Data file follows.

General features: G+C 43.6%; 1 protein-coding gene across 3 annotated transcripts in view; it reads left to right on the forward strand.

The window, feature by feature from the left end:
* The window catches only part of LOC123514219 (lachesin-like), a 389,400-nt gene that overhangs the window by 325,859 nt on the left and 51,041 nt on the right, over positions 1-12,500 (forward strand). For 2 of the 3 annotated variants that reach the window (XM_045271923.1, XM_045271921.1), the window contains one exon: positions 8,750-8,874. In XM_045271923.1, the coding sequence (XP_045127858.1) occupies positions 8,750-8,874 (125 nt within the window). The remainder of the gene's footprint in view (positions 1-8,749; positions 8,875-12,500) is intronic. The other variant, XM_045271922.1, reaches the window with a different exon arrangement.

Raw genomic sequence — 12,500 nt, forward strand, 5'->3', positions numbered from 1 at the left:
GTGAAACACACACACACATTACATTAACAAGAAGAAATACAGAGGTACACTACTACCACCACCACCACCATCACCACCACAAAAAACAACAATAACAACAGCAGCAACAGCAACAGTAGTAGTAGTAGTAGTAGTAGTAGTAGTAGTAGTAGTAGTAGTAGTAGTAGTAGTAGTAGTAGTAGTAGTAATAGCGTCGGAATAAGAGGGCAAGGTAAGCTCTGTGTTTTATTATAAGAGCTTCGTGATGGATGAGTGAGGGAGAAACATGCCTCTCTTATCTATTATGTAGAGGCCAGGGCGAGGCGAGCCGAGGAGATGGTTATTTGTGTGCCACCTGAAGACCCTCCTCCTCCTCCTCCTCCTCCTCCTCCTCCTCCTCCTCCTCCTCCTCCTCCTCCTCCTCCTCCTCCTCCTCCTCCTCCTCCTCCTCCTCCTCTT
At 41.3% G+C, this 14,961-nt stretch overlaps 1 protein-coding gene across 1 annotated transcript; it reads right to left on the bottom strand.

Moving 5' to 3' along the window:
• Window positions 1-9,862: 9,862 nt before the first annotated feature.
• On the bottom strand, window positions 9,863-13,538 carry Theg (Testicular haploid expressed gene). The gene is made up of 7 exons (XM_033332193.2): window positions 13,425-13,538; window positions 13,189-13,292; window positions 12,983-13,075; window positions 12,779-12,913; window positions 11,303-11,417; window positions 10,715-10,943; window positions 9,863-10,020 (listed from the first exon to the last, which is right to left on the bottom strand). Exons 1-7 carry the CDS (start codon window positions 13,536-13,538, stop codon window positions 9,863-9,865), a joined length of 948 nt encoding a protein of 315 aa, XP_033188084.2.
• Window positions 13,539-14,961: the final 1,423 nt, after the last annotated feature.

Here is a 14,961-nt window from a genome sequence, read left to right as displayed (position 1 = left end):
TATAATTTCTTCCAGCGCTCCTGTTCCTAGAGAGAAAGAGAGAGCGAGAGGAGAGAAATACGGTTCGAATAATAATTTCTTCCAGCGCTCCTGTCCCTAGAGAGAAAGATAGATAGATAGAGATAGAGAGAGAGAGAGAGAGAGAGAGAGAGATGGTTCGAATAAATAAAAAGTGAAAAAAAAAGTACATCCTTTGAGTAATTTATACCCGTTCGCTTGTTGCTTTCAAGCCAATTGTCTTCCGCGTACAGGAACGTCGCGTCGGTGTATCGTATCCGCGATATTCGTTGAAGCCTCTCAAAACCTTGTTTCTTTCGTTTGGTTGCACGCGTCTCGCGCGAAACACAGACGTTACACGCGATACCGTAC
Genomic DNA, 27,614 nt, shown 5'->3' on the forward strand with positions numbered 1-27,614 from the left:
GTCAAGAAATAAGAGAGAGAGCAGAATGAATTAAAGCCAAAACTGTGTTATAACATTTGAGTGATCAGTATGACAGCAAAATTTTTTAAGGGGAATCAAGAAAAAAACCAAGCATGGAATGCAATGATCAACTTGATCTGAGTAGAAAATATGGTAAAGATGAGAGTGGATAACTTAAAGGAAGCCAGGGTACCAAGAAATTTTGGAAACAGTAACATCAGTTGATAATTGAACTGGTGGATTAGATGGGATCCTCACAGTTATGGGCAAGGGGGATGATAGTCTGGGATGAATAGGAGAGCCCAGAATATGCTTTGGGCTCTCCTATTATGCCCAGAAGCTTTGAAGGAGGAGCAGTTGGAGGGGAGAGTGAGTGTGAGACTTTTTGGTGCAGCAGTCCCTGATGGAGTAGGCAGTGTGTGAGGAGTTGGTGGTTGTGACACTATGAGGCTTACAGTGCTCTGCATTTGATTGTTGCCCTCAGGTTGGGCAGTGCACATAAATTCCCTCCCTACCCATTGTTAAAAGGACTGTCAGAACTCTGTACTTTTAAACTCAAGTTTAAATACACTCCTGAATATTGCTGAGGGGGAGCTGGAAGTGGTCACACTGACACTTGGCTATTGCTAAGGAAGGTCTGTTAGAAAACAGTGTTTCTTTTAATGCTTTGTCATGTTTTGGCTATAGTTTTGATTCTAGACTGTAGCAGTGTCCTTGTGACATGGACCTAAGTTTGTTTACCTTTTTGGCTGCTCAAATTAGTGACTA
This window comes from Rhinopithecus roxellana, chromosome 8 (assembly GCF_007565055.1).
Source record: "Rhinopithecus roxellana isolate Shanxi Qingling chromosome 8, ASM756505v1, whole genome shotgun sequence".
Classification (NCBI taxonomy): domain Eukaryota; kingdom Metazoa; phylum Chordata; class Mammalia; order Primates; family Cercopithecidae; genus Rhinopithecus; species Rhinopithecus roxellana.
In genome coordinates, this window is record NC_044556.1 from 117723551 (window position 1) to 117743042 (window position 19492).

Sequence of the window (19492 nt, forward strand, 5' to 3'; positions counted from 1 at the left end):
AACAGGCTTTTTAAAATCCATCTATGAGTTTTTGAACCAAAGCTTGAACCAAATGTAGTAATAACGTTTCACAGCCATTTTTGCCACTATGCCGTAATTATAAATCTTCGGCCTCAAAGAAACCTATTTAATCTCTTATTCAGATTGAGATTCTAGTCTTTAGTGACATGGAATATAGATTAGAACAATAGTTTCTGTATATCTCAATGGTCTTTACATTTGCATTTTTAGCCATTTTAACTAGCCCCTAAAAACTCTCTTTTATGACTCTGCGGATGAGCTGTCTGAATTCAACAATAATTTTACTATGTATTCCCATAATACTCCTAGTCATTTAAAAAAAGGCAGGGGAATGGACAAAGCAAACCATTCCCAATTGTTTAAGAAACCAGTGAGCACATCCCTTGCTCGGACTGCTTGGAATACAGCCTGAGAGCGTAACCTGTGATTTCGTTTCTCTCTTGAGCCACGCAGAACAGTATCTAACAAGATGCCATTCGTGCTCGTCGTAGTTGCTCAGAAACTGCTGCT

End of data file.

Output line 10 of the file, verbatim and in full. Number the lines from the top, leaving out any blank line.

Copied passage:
• Window positions 13,539-14,961: the final 1,423 nt, after the last annotated feature.